Go语言的日期格式化问题

Go语言的日期格式化是非常特别的(奇葩),不过也是很聪明的。

  • 1 月
  • 2 日
  • 3 时
  • 4 分
  • 5 秒
  • 6 年
  • 7 时区

你可以这样格式化一个时间,time.Format(d, "2006-01-02 15:04:05Z07")。我的一位同事写了这样的代码time.Format(d, "2006-01-02 15:04:02"),发现哪里错了码?他把05写成了02,结果导致秒数始终不对。对于这个格式化API,也只能是醉了。

如何在Keynote中高亮代码

要想在keynote中粘贴高亮的代码,你必须粘贴一个RTF的文本。Mac上有两种办法来复制一个高亮的RTF文本。

方法一:highlight

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brew install highlight
pbpaste | highlight -O rtf -S js | pbcopy
cat xxx.js | highlight -O rtf -S js | pbcopy

如果你了解Automator的话,你可以创建一个service,自动的完成这个过程。如下图,我选中一段文本,然后选择 services,然后选择我自己编写的highlight-rtf service,这段文本就会被高亮了。

Highlight Service

如果有人对这个技术很感兴趣(转发量大)的话,我会贴出这个service的详细做法,以及我编写好的脚本。

##方法二:vim plugin CopyRTF

但是有些时候highlight不一定支持你的语言。这时你可以使用vim插件来完成,如果你使用vim编写代码的话,你一定已经支持了相应语言的高亮。

安装Vim 插件 CopyRTF。然后你只需要 :CopyRTF 即可复制当前文件或选中的文本到剪切板了。

另外推荐一个样式,PaperColor,你可以自定义背景色。

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let g:PaperColor_Dark_Override = { 'background' : '#000000'}
let g:PaperColor_Light_Override = { 'background' : '#ffffff'}

《内容营销手册》笔记

The Content Marketing Handbook Summary Notes

For questions please email: info@priceonomics.com

Chapter I: Getting Started

  1. Don’t “play­act” and emulate what you think content marketers are supposed to do.
  2. Your content needs to be great, because it’s competing with the best media on the
    Internet.
  3. Your focus should be to create a process that produces a favorable outcome when
    people at your company expend effort at making content.
  4. Find the overlapping area between great content and content that helps your company.
  5. Information is the single best thing to write about.
  6. Information = data, industry, people.
  7. This Handbook is about the process of creating and spreading great content.

Chapter II: Information Marketing

  1. Public relations (PR) is a negotiation between you and a journalist. You are asking for his or her time; what are you offering?
  2. Help journalists do their job, which is to create interesting articles that reach many
    people.
  3. Providing information that is unique, authentic, and interesting is currency.
  4. Information promotes your company and helps journalists write great things.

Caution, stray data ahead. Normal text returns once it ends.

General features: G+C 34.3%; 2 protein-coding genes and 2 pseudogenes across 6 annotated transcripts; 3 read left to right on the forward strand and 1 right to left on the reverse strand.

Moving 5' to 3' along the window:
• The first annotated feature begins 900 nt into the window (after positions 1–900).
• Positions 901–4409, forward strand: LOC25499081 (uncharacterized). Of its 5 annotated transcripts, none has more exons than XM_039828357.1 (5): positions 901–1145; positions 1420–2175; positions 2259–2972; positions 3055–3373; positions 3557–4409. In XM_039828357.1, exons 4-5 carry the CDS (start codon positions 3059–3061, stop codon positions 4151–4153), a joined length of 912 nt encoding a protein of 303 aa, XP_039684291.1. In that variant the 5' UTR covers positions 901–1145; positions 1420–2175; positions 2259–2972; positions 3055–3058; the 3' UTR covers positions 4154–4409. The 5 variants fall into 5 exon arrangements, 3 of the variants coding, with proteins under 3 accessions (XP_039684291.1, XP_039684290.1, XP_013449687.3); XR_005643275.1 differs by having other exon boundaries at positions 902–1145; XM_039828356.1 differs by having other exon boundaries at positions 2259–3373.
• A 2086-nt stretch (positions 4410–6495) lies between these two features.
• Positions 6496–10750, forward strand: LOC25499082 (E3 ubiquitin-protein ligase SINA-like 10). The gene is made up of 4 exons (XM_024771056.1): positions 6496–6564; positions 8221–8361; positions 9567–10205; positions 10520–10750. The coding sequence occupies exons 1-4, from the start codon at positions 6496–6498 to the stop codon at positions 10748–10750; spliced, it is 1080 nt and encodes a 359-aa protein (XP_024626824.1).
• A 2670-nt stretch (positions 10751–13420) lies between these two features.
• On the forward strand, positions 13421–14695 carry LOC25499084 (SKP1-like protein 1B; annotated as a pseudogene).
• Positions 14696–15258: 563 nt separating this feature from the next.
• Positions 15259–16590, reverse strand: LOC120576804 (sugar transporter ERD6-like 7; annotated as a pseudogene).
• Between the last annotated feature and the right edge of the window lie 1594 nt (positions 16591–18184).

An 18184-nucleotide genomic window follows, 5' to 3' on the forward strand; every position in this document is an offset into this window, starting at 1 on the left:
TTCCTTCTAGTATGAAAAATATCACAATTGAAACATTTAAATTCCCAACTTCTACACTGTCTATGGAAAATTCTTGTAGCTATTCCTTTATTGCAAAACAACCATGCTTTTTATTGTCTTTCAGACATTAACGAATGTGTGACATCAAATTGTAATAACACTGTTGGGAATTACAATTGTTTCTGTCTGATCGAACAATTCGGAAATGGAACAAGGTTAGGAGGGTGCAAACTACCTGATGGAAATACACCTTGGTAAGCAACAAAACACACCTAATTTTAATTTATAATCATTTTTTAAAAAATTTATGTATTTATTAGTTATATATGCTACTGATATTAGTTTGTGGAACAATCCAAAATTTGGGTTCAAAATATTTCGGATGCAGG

5. OKCupid made company data interesting in the modern era and proved that it can really spread.
  6. Time and time again, data­driven reports by companies have spread like wildfire.
  7. To do this job, you have to believe that every company has interesting information.
  8. Beyond data, strive to understand your industry and market. This information is valuable and interesting to some people.
  9. Everyone has an interesting story to tell.
  10. Everything can be interesting ­­ even office supplies.

Chapter III: The World Is Flat (The Level Playing Field)

  1. Increasingly, it does not matter where good content is published. Content can be
    successful anywhere, whether it’s on The New York Times’ website, Medium, or your
    company’s blog.
  2. Every outlet, even The New York Times, gets its traffic from third party platforms like Reddit, Twitter, and Facebook that control most of the audience.
  3. Because of these platforms, any site can make an article go viral, break news, or be an instant authority if it knows what it is doing.
  4. Not only do you have to create excellent content, but you need to think about where your content will spread.
  5. Content channels (journalists, social news sites, etc.) are “supernodes” for reaching larger audiences.
  6. Find the “supernode” site where your content fits in best and genuinely participate in the
    community to find out what’s popular.
  7. As you write content, think about which channels it will be popular on. If you can’t think of one, it probably won’t be popular.
  8. These supernode sites give your content “The Bump” ­­ a burst of traffic that allows your content to reach its intended audience.
  9. Eventually, if you keep at it, this outbound process of spreading content will become easier and people will share it on their own. Then it becomes an inbound process.
  10. Even if you write something great, there is a fine line between success and failure. You have to wage a campaign and exert effort to make something spread.

Chapter IV: Social Networks

  1. Facebook sends a lot of traffic, but typically only after your content has gotten “The Bump” from a supernode.
  2. After “The Bump,” most of your traffic will come from Facebook. When you hit a homerun, Facebook really piles on the traffic.
  3. Facebook will broadcast anything if a sufficient number of people share it, which is great for small blogs that traditional broadcasters ignore. Ask yourself, “Why do people share?”
  4. People share as a form of self­expression. Ask yourself, “What does the act of sharing this content say about me?”